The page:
Next it’s time to cut the plastic. In cutting; you need to remember to treat the plastic like you would folded fabric. In this package; I know the width (folded selvage to selvage) is 120 inches just like I know fabric has a width of 40 to 44 inches from selvage to selvage even when folded. I measure 42 inches of length which is just a bit over what I need of 38 inches (side to side) for my windows. I cut the plastic with an old blade rotary cutter or with sissors.
Next step….. this is when the cut plastic piece gets unfolded. I start at the top of the window and place the the top edge of the plastic on the tape. Coming down each side I stick the plastic to the tape with just a bit of tug to keep it only slightly taught. As you can see there is excess plastic outside the double sided tape. Plastic is rarely folded squarely since it’s all done by machines. I allow excess to be sure I cover the whole window.
At the bottom I have some extra fullness (instead of taught) because of how my windows are made. The little lip at the bottom needs more excess.
Now that I’ve got the plastic positioned on the window and held by the double sided tape; it’s time to trim off the excess. I cut it with a craft knife…. about a quarter inch beyond the edge of the tape. All quilters know about quarter inch…. right?
The next step is when you actually seal the edge of the plastic. It requires the use of this package tape. Without it you may find your plastic pulling away from your window frame or the double sided tape during very cold weather.
This tape is put on the plastic… centered over the double sided tape…. and onto the window frame. This is what actually seals the plastic to prevent air going out or coming in around the plastic.
When all the edges are sealed with the package tape; you can use a hair dryer to shrink out any excess fullness in the plastic. Even if you make a mistake and get a big tuck in the plastic; the hair dryer will shrink it out. (Gosh, I wish it were that easy getting tucks out of the backing on quilts!)
Using a hair dryer will also make this type plastic very clear…. almost like glass. Be very careful not to over shrink your plastic though. It could pop and tear if the wind blows too much during cold weather. A small tear can be mended with a bit of package tape.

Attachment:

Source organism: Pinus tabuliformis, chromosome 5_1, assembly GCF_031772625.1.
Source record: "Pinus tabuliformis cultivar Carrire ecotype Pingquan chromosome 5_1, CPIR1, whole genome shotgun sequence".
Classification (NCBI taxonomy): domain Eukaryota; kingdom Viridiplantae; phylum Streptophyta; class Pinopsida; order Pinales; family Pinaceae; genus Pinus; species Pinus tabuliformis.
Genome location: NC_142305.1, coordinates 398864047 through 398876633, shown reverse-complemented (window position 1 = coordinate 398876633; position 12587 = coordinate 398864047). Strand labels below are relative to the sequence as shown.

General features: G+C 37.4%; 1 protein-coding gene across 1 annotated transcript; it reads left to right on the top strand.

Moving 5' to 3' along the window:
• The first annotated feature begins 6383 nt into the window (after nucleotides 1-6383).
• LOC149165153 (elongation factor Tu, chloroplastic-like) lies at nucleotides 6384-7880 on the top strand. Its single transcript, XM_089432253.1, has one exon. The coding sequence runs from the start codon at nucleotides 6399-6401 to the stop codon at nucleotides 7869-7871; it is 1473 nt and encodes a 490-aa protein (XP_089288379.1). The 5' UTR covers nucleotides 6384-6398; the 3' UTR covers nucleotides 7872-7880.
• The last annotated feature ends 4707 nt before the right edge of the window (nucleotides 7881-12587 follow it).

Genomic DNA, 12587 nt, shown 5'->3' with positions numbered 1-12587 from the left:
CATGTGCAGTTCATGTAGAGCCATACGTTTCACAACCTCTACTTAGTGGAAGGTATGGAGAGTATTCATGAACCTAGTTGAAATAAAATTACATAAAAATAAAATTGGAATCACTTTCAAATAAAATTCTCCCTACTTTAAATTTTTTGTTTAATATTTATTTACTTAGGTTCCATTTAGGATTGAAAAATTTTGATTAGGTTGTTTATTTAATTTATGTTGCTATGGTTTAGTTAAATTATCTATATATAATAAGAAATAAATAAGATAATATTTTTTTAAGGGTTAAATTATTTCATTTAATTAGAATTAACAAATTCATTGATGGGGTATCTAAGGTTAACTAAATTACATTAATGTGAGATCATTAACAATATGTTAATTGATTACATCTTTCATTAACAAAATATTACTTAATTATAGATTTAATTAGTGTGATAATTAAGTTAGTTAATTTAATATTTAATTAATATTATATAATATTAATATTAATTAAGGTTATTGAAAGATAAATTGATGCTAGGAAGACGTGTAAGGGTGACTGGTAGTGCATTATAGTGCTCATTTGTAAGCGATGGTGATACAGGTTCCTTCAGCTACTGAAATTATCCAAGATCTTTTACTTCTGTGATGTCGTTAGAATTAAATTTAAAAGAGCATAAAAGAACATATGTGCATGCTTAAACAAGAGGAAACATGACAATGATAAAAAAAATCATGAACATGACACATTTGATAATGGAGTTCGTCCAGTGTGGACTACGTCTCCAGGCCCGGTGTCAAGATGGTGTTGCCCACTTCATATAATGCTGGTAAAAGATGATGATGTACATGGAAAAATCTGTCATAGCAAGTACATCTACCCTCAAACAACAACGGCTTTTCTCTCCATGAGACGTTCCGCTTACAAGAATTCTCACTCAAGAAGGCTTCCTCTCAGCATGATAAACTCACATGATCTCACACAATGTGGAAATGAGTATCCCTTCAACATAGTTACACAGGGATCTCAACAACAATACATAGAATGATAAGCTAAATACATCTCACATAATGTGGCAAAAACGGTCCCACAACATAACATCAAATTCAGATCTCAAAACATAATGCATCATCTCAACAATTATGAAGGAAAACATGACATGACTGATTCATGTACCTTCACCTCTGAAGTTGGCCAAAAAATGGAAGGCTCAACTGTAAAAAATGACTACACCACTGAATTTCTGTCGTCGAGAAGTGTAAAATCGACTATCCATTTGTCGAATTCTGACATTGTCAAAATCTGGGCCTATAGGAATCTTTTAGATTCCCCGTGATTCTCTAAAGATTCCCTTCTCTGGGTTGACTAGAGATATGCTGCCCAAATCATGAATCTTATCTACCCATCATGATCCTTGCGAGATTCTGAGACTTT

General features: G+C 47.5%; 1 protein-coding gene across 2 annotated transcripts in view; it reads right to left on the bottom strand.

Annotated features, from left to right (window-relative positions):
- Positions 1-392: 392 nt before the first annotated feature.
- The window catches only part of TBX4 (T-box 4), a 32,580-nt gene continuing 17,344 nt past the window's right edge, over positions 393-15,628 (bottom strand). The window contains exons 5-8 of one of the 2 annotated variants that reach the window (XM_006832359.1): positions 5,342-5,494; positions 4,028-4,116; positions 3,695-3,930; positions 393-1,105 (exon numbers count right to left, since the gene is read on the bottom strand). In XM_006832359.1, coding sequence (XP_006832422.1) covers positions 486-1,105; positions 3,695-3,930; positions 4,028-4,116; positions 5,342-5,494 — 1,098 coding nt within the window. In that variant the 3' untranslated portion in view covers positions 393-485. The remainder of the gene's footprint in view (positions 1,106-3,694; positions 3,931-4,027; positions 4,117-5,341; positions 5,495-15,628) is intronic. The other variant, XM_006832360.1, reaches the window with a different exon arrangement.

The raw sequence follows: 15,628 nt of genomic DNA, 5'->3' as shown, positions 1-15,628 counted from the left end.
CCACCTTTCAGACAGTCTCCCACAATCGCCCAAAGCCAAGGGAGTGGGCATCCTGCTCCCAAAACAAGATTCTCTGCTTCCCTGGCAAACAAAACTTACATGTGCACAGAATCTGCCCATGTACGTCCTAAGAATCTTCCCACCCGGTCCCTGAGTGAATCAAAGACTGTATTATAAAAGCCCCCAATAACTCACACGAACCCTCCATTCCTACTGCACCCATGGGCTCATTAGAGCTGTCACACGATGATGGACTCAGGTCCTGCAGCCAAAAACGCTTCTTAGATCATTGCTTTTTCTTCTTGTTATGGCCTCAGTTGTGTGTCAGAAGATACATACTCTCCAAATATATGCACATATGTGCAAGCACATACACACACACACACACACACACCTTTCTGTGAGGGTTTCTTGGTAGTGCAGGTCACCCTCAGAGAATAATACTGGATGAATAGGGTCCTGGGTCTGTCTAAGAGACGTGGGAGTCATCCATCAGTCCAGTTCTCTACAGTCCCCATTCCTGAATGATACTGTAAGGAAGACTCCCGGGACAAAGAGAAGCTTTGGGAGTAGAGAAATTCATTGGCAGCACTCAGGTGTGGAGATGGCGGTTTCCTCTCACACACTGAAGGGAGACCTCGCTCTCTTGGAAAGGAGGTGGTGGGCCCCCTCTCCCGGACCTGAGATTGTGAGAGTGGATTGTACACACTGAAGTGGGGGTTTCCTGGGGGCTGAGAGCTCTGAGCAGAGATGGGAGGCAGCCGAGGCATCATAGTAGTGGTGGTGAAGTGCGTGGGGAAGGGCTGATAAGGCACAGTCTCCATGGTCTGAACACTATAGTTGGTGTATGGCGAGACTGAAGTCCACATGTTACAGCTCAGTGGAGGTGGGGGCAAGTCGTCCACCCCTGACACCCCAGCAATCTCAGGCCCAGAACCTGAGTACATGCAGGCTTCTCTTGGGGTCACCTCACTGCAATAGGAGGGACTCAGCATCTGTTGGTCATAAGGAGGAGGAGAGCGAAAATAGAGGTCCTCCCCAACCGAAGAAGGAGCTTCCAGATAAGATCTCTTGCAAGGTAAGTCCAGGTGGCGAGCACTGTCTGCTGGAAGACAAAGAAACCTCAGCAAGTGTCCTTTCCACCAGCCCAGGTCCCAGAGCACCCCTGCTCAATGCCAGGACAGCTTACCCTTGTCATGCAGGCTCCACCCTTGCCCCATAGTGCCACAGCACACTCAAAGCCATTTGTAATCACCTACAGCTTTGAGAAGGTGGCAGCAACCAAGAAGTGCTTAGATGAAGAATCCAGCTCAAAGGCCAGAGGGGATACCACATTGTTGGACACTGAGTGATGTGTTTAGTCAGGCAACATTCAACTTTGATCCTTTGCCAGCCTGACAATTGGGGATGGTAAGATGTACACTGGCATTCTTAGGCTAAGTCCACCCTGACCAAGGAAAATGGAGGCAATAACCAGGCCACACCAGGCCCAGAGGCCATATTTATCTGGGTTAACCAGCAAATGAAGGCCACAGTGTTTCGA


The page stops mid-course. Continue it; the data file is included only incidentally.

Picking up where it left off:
Now there are obviously going to be people who don’t like plastic on their windows because they feel it isn’t “pretty”; but, what’s more important when it comes to your hard earned money…. pretty or functional? For me; pretty isn’t nearly as important because I don’t like giving away my hard earned money to a utility company. I would rather spend my money on more fabric or a trip to a quilt show.
It seems this room is finished. Well…. almost. I still need to make the window quilts to go behind the curtains. Also, in hanging the curtain rods I realized I need longer brackets. These just aren’t long enough to accomodate a rolled up window quilt behind the curtains. Now where on earth did I store the metal pull back brackets? Maybe I’ll find those as I continue to work in other rooms. For now the old rope tie backs will work. They kind of go with the decor of the room anyway.
For those who might be interested; the bed and most of the items in this room belonged to my great-grandmother. She and her husband ran a riverboat up and down the Green and Salt rivers carrying freight. Sometimes they were away from home for several days. These items were on their riverboat and are my treasures.
Also, for those who might wonder…. yes, the tape does leave a kind of residue behind on the frame when it’s taken off to replace the next year. I don’t let this bother me. I call it bonus tackiness which also helps seal out cold air. As long as I have these old windows…. I’m gonna have plastic on them. The sticky stuff will build up over time but it won’t matter if I cover it again with more tape. If I ever go to the expense of replacing the windows there will be new frames around them so why stress about sticky stuff on these old ones?
I hope this post has been helpful to someone…. somewhere….or will someday.